Support
Are mountains out of molehills proof the world’s getting better?
7

A recurring theme of recent human history is that the less of something bad we see in the world around us, the more outrage we generate about the remaining bits.

For example, in the 19th century, outrage about child labor grew as the frequency of child labor was shrinking. Economic forces, not legislation, had raised adult wages to a level at which more and more families did not need additional income from children to survive, and children gradually withdrew from the labor force. As more families enjoyed having their children at home or in school longer, they became less tolerant of those families whose situations did not allow them that luxury, and the result was the various moral crusades, and then laws, against child labor.

We have seen the same process at work with cigarette smoking in the United States. As smoking has declined over the last generation or two, we have become ever less tolerant of those who continue to smoke. Today, that outrage continues in the form of new laws against vaping and e-cigarettes.

The ongoing debate over "rape culture" is another manifestation of this phenomenon. During the time that reasonably reliable statistics on rape in the United States have been collected, rape has never been less frequent than it is now, and it is certainly not as institutionalized as a practice in the Western world as it was in the past. Yet despite this decline -- or in fact because of it -- our outrage at the rape that remains has never been higher.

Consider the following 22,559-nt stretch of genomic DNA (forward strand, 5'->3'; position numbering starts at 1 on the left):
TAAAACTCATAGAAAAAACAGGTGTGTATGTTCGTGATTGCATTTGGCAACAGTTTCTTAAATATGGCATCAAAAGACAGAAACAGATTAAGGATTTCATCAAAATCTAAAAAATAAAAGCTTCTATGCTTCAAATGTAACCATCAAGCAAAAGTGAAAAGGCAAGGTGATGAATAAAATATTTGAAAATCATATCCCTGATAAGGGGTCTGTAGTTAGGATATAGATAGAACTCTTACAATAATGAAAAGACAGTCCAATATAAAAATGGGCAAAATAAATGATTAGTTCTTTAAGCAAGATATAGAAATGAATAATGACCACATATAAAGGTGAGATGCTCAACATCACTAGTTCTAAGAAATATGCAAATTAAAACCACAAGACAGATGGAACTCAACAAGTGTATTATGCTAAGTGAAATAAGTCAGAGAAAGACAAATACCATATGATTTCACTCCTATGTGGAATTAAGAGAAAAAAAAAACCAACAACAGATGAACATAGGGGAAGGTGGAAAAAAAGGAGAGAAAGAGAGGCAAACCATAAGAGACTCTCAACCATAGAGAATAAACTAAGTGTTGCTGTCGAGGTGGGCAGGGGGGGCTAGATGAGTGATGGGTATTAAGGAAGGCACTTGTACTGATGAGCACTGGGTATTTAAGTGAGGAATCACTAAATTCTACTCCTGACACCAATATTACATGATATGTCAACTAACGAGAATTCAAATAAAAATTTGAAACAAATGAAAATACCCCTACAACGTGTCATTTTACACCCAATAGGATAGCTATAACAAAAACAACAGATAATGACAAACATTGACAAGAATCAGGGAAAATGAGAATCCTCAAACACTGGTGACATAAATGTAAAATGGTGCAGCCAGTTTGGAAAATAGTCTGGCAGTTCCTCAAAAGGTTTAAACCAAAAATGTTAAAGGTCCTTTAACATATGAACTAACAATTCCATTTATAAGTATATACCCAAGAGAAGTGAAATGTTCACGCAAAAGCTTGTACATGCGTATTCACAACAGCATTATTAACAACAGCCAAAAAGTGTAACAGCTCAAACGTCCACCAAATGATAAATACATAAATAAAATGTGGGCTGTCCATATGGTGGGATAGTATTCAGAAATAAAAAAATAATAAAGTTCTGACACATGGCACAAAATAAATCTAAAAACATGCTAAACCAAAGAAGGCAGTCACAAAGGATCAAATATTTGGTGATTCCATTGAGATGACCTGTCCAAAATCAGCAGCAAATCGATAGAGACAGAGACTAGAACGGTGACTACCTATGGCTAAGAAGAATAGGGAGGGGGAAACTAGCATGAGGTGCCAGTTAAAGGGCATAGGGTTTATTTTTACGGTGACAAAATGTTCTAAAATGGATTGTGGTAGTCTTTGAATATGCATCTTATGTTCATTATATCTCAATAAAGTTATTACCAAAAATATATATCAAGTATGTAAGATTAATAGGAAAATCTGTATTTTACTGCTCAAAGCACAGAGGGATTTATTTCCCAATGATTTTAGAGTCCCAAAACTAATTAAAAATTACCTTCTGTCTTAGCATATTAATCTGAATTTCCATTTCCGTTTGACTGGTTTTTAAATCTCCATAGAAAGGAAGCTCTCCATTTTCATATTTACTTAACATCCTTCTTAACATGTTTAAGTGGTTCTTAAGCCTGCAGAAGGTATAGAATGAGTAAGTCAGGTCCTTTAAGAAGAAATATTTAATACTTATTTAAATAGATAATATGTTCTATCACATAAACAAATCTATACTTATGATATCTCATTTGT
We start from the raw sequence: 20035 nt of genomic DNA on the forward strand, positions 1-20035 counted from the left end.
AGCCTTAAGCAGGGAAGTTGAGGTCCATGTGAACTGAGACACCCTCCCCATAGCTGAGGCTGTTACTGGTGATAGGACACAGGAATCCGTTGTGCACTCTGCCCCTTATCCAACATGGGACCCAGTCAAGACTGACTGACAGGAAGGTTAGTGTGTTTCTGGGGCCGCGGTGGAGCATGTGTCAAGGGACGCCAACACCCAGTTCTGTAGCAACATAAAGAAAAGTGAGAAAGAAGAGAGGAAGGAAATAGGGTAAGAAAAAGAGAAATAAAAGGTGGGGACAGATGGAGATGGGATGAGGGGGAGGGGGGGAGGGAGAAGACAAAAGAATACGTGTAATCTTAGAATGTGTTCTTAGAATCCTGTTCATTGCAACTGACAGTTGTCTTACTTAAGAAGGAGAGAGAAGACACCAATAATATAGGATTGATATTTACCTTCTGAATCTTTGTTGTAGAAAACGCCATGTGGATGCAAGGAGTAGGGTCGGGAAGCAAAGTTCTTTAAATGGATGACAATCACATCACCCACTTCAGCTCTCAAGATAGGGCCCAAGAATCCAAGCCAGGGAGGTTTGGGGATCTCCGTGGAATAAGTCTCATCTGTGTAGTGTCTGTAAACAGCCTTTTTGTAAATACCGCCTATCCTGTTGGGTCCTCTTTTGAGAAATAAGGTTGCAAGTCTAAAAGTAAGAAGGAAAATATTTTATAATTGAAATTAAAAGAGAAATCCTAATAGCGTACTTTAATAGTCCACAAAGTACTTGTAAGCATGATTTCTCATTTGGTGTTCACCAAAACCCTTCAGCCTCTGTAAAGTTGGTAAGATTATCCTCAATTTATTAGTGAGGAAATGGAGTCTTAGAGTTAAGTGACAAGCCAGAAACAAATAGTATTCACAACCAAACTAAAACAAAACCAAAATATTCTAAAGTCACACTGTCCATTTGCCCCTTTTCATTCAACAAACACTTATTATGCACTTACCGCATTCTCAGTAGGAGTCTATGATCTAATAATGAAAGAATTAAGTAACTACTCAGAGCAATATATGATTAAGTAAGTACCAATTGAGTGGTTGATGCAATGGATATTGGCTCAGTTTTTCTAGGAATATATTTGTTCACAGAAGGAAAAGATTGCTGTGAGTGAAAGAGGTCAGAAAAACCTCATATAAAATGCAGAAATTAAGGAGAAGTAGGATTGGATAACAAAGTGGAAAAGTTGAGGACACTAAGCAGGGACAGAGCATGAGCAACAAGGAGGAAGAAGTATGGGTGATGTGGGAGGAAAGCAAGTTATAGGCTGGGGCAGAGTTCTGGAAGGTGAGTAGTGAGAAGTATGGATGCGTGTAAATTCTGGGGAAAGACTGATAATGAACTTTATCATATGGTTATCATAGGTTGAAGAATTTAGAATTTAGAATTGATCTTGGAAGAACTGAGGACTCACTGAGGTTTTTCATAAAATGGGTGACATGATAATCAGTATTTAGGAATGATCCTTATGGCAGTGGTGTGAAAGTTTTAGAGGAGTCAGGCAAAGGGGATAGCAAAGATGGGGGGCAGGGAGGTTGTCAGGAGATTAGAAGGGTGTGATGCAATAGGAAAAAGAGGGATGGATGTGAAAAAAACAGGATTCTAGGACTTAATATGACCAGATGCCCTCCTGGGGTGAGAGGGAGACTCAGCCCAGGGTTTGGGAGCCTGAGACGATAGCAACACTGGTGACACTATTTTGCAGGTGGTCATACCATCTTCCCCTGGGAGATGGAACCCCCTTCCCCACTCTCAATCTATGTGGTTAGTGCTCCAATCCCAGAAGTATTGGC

Who Ignores the Principle of Scarcity?

In everyday life, it's usually impossible to ignore the existence of scarcity. But politicians and progressives have made a cottage industry out of wishing scarcity away.

3

Health Insurance Is Illegal

If you tried to offer a real health insurance policy, they might throw you in ja ...read more

23

The Pathway to Faster Cures

There is an invisible graveyard filled with people who have suffered and died be ...read more

5

Blind but Not Disabled

The most revered woman in late 19th-century America was popular as much for her ...read more

5

Explore the Freeman